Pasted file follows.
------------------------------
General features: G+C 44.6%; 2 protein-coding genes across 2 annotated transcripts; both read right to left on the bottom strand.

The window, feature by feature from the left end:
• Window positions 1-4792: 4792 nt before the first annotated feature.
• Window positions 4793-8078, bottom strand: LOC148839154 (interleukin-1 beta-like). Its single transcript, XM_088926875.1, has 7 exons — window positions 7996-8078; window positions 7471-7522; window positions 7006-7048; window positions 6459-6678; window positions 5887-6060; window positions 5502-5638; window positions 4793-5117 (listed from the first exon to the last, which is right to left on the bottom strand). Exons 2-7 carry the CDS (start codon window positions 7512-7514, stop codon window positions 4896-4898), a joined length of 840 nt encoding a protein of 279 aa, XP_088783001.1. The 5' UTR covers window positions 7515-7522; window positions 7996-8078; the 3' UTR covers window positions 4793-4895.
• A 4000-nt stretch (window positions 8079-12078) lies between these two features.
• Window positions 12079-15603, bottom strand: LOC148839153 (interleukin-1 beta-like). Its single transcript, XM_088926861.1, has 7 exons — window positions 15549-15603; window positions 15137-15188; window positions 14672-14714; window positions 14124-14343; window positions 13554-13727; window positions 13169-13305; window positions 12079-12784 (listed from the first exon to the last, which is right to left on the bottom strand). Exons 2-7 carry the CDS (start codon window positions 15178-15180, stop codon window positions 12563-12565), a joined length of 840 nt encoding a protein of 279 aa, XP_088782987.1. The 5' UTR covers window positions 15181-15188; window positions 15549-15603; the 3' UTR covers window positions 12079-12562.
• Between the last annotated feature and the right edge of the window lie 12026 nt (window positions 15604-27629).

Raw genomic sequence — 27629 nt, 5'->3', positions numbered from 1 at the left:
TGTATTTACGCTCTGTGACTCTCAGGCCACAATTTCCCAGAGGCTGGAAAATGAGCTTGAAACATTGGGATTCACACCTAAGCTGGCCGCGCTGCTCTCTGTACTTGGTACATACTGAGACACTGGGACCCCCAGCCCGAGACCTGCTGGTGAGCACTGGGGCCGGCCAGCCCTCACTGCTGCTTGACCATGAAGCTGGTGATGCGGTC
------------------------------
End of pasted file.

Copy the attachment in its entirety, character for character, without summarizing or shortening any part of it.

General features: G+C 44.6%; 2 protein-coding genes across 2 annotated transcripts; both read right to left on the bottom strand.

The window, feature by feature from the left end:
• Window positions 1-4792: 4792 nt before the first annotated feature.
• Window positions 4793-8078, bottom strand: LOC148839154 (interleukin-1 beta-like). Its single transcript, XM_088926875.1, has 7 exons — window positions 7996-8078; window positions 7471-7522; window positions 7006-7048; window positions 6459-6678; window positions 5887-6060; window positions 5502-5638; window positions 4793-5117 (listed from the first exon to the last, which is right to left on the bottom strand). Exons 2-7 carry the CDS (start codon window positions 7512-7514, stop codon window positions 4896-4898), a joined length of 840 nt encoding a protein of 279 aa, XP_088783001.1. The 5' UTR covers window positions 7515-7522; window positions 7996-8078; the 3' UTR covers window positions 4793-4895.
• A 4000-nt stretch (window positions 8079-12078) lies between these two features.
• Window positions 12079-15603, bottom strand: LOC148839153 (interleukin-1 beta-like). Its single transcript, XM_088926861.1, has 7 exons — window positions 15549-15603; window positions 15137-15188; window positions 14672-14714; window positions 14124-14343; window positions 13554-13727; window positions 13169-13305; window positions 12079-12784 (listed from the first exon to the last, which is right to left on the bottom strand). Exons 2-7 carry the CDS (start codon window positions 15178-15180, stop codon window positions 12563-12565), a joined length of 840 nt encoding a protein of 279 aa, XP_088782987.1. The 5' UTR covers window positions 15181-15188; window positions 15549-15603; the 3' UTR covers window positions 12079-12562.
• Between the last annotated feature and the right edge of the window lie 12026 nt (window positions 15604-27629).

Raw genomic sequence — 27629 nt, 5'->3', positions numbered from 1 at the left:
TGTATTTACGCTCTGTGACTCTCAGGCCACAATTTCCCAGAGGCTGGAAAATGAGCTTGAAACATTGGGATTCACACCTAAGCTGGCCGCGCTGCTCTCTGTACTTGGTACATACTGAGACACTGGGACCCCCAGCCCGAGACCTGCTGGTGAGCACTGGGGCCGGCCAGCCCTCACTGCTGCTTGACCATGAAGCTGGTGATGCGGTC